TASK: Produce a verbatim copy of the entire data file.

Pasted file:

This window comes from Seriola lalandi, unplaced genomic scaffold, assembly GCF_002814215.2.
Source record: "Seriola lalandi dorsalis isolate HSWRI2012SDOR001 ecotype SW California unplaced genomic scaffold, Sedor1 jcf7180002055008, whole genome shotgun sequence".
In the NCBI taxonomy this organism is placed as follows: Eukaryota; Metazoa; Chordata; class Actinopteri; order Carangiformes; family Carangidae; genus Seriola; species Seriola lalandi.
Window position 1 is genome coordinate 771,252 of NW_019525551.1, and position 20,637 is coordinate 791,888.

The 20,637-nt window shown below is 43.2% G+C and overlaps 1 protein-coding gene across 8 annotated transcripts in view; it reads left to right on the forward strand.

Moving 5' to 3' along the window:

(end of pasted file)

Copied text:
This window comes from Seriola lalandi, unplaced genomic scaffold, assembly GCF_002814215.2.
Source record: "Seriola lalandi dorsalis isolate HSWRI2012SDOR001 ecotype SW California unplaced genomic scaffold, Sedor1 jcf7180002055008, whole genome shotgun sequence".
In the NCBI taxonomy this organism is placed as follows: Eukaryota; Metazoa; Chordata; class Actinopteri; order Carangiformes; family Carangidae; genus Seriola; species Seriola lalandi.
Window position 1 is genome coordinate 771,252 of NW_019525551.1, and position 20,637 is coordinate 791,888.

The 20,637-nt window shown below is 43.2% G+C and overlaps 1 protein-coding gene across 8 annotated transcripts in view; it reads left to right on the forward strand.

Moving 5' to 3' along the window: